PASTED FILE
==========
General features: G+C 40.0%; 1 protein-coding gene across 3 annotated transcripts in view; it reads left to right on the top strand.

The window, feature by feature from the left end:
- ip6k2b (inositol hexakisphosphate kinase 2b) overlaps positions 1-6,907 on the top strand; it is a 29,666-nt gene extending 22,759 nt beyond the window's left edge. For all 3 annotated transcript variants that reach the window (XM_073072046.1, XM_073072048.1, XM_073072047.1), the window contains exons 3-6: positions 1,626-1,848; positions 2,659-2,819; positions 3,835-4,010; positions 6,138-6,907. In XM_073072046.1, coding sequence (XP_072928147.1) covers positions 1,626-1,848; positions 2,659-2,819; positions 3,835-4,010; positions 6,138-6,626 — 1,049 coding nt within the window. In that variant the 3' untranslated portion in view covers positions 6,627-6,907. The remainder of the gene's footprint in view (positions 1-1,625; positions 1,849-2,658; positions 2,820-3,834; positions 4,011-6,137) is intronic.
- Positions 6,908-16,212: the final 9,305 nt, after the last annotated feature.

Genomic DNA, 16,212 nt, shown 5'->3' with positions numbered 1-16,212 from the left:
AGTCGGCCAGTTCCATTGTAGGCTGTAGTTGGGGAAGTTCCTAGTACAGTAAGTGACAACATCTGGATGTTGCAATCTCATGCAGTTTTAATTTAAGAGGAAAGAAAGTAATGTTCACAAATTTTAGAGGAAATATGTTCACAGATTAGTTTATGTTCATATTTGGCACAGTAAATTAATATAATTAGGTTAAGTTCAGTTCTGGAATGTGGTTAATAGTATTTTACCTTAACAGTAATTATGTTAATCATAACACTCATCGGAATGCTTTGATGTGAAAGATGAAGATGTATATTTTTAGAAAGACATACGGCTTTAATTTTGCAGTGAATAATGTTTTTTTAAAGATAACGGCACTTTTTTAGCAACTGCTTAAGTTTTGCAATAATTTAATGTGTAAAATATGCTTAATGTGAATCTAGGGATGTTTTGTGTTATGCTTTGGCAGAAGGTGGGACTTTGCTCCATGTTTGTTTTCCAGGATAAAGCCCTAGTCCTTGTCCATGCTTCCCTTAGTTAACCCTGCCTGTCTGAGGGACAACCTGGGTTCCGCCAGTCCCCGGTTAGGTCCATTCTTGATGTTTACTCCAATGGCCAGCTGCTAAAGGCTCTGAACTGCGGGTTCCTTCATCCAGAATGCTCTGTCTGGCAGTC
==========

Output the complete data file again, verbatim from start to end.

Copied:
General features: G+C 40.0%; 1 protein-coding gene across 3 annotated transcripts in view; it reads left to right on the top strand.

The window, feature by feature from the left end:
- ip6k2b (inositol hexakisphosphate kinase 2b) overlaps positions 1-6,907 on the top strand; it is a 29,666-nt gene extending 22,759 nt beyond the window's left edge. For all 3 annotated transcript variants that reach the window (XM_073072046.1, XM_073072048.1, XM_073072047.1), the window contains exons 3-6: positions 1,626-1,848; positions 2,659-2,819; positions 3,835-4,010; positions 6,138-6,907. In XM_073072046.1, coding sequence (XP_072928147.1) covers positions 1,626-1,848; positions 2,659-2,819; positions 3,835-4,010; positions 6,138-6,626 — 1,049 coding nt within the window. In that variant the 3' untranslated portion in view covers positions 6,627-6,907. The remainder of the gene's footprint in view (positions 1-1,625; positions 1,849-2,658; positions 2,820-3,834; positions 4,011-6,137) is intronic.
- Positions 6,908-16,212: the final 9,305 nt, after the last annotated feature.

Genomic DNA, 16,212 nt, shown 5'->3' with positions numbered 1-16,212 from the left:
AGTCGGCCAGTTCCATTGTAGGCTGTAGTTGGGGAAGTTCCTAGTACAGTAAGTGACAACATCTGGATGTTGCAATCTCATGCAGTTTTAATTTAAGAGGAAAGAAAGTAATGTTCACAAATTTTAGAGGAAATATGTTCACAGATTAGTTTATGTTCATATTTGGCACAGTAAATTAATATAATTAGGTTAAGTTCAGTTCTGGAATGTGGTTAATAGTATTTTACCTTAACAGTAATTATGTTAATCATAACACTCATCGGAATGCTTTGATGTGAAAGATGAAGATGTATATTTTTAGAAAGACATACGGCTTTAATTTTGCAGTGAATAATGTTTTTTTAAAGATAACGGCACTTTTTTAGCAACTGCTTAAGTTTTGCAATAATTTAATGTGTAAAATATGCTTAATGTGAATCTAGGGATGTTTTGTGTTATGCTTTGGCAGAAGGTGGGACTTTGCTCCATGTTTGTTTTCCAGGATAAAGCCCTAGTCCTTGTCCATGCTTCCCTTAGTTAACCCTGCCTGTCTGAGGGACAACCTGGGTTCCGCCAGTCCCCGGTTAGGTCCATTCTTGATGTTTACTCCAATGGCCAGCTGCTAAAGGCTCTGAACTGCGGGTTCCTTCATCCAGAATGCTCTGTCTGGCAGTC